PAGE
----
If you’ve been sewing for a while, odds are you’ve picked up a few tricks along the way. But for those of us starting out, or haven’t picked up a needle in a few years, we tend to do things the hard way, usually because no one taught us sewing tricks that could make the job a little easier. And I’m all for making jobs easier! So for the experienced the amateur and the out of practice person, here are 15 sewing tricks your grandma should have taught you. (You’ll kick yourself because some of them are so obviously simple.)
Sewing Tricks Every Crafter Needs to Know
Fill a pincushion with steel wool to make your own needle-sharpening pincushion.
Washi tape is invaluable in the sewing room! Mark fabric, use it to make bias binding, mark out seams, etc. It’s 1/4″ wide, so it’s a handy seam measuring tool!
Create gathers in fabric using the cheating method (aka the corded zig zag method). Simply sew a large zig zag stitch over a piece of yarn, and use the yarn to gather the fabric before using a straight stitch to sew the gathers in place.
Tired of pinning fabrics? Make your own heavy duty fabric weights using washers and a hot glue gun. Genius!
Create your own hemline tool out of cardstock. It’ll help you iron perfectly straight hemlines and folds every time.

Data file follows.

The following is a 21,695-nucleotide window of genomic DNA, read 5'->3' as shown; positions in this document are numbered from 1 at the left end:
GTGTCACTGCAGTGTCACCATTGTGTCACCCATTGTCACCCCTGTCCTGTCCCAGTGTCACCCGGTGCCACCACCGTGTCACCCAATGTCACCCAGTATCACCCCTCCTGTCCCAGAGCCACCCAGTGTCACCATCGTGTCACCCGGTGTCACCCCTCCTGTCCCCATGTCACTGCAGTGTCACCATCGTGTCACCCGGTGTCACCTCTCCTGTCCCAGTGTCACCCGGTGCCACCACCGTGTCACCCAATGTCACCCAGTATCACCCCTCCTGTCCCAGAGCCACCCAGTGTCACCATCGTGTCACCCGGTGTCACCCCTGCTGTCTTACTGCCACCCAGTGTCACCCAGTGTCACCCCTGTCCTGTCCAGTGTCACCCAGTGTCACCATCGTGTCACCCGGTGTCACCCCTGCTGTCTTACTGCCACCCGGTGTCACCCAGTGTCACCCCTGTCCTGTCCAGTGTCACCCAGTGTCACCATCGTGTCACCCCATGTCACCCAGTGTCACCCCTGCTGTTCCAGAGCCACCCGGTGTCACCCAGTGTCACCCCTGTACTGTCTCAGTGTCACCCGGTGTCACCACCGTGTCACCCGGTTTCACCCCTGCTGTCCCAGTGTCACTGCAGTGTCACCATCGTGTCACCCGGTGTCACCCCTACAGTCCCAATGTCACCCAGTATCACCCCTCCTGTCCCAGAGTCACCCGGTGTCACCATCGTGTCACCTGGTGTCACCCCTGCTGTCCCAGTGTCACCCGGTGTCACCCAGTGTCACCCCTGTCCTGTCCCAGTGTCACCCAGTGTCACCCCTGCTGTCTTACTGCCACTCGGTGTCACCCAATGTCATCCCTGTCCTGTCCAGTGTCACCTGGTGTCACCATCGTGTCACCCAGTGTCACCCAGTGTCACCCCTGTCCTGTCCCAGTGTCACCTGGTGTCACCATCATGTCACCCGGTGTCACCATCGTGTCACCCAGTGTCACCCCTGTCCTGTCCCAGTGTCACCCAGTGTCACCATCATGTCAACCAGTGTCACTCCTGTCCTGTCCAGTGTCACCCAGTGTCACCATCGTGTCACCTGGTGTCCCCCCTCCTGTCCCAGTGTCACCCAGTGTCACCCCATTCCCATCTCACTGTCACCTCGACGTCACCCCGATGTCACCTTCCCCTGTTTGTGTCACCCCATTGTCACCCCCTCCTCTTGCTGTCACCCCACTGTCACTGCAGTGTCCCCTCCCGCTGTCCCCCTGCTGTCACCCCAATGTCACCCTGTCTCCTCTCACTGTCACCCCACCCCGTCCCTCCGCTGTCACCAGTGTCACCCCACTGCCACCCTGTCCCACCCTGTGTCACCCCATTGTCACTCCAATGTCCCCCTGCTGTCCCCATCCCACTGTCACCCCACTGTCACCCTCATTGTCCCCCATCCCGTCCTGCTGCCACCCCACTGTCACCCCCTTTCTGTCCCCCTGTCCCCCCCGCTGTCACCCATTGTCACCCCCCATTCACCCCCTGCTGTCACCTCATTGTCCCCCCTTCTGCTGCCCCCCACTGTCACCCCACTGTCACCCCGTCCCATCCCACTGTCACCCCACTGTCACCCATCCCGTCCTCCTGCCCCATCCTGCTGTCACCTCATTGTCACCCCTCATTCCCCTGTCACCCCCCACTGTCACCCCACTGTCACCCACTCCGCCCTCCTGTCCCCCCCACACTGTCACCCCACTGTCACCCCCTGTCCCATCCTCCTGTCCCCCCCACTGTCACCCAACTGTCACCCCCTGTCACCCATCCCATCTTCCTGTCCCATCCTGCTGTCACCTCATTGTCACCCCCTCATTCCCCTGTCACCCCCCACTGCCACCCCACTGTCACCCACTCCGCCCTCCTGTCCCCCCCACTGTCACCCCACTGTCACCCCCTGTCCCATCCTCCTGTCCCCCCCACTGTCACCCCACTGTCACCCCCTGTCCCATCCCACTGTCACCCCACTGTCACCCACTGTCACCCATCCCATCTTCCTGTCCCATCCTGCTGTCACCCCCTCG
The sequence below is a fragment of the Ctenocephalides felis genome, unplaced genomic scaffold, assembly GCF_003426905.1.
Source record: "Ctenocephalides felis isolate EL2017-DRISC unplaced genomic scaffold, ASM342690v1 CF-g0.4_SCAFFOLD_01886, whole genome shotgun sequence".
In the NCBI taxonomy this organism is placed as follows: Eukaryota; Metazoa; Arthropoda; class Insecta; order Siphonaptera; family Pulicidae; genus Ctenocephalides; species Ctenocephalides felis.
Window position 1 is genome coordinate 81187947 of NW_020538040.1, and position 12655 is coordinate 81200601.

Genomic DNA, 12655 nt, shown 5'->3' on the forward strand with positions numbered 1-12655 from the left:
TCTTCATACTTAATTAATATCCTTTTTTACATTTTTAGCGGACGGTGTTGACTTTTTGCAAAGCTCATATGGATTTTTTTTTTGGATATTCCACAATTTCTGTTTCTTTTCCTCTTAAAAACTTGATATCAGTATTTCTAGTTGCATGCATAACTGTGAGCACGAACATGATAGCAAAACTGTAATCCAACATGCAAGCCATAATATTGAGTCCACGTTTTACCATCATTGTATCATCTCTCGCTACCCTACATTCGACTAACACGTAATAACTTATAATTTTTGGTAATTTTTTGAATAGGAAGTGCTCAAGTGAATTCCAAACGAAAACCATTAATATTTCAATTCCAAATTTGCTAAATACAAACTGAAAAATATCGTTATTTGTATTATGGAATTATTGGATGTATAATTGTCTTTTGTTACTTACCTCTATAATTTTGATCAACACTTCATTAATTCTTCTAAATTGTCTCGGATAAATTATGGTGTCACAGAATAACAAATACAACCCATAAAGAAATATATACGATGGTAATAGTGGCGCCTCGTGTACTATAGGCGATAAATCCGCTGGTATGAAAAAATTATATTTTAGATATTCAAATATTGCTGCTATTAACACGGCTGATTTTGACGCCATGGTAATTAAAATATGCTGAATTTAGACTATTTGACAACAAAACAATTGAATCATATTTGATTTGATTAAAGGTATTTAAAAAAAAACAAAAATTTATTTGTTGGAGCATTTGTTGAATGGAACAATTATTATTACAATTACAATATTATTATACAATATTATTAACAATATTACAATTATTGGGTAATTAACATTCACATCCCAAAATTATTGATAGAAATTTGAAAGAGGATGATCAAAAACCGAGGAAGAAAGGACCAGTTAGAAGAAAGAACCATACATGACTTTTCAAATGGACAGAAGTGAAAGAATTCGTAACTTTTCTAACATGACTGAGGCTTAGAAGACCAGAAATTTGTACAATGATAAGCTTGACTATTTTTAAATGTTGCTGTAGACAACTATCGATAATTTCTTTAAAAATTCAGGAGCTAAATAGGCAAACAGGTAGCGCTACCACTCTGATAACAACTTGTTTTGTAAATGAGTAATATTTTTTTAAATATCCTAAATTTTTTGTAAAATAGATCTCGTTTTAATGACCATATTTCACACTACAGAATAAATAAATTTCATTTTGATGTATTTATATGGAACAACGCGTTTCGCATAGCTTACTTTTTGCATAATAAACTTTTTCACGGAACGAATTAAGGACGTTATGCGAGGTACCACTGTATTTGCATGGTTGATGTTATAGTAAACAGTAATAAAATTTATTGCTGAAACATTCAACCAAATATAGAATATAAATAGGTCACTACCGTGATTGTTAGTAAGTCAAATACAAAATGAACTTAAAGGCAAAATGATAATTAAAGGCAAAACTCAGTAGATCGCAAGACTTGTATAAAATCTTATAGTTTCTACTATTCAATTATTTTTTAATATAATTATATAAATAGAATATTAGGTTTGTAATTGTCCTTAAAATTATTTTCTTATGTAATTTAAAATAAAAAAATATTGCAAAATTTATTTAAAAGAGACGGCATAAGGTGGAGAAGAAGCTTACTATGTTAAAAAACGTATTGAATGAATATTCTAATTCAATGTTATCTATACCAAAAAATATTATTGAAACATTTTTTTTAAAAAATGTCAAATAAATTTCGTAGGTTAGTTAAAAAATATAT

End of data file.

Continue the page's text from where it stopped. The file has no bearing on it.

After sewing buttons on, cover them with a coat of clear nail polish to keep the thread from unraveling and to hold the button in place longer. (We have more nail polish hacks!)
Use binder clips as an extra set of hands when quilting. They’re perfect for holding your binding in place or making a quilt sandwich.
Slide a pin across the end of a buttonhole before ripping the stitches to ensure that you don’t go too far.
Speaking of buttonholes, do you find sewing them to be intimidating?
Put dull, stubborn straight pins in a piece of bar soap to help them go through fabric much easier.
Rubber band two pencils together to easily create a seam allowance anytime you need one. The pencils will be about 8 mm apart.
Keep your filled bobbins together by storing them in a foam toe separator for pedicures.
You can’t pin leather; any holes made in the fabric will remain. Instead, use paperclips to keep pieces of leather together.
Fabric must be cut along the lengthwise grain in order to drape properly. If you’re not sure how to find the lengthwise grain, use this technique to find the crosswise grain. You’ll then cut the fabric in the opposite (perpendicular) direction.
Use a bodkin to draw elastic out of a waistband. You can also use it to find missing cords in drawstring pants and hoodies.
Some of the most frustration parts of sewing have now been solved and you are ready to tackle your next project. Go, dust off your sewing equipment and go for it! Do you have some other sewing tricks you’d like to share?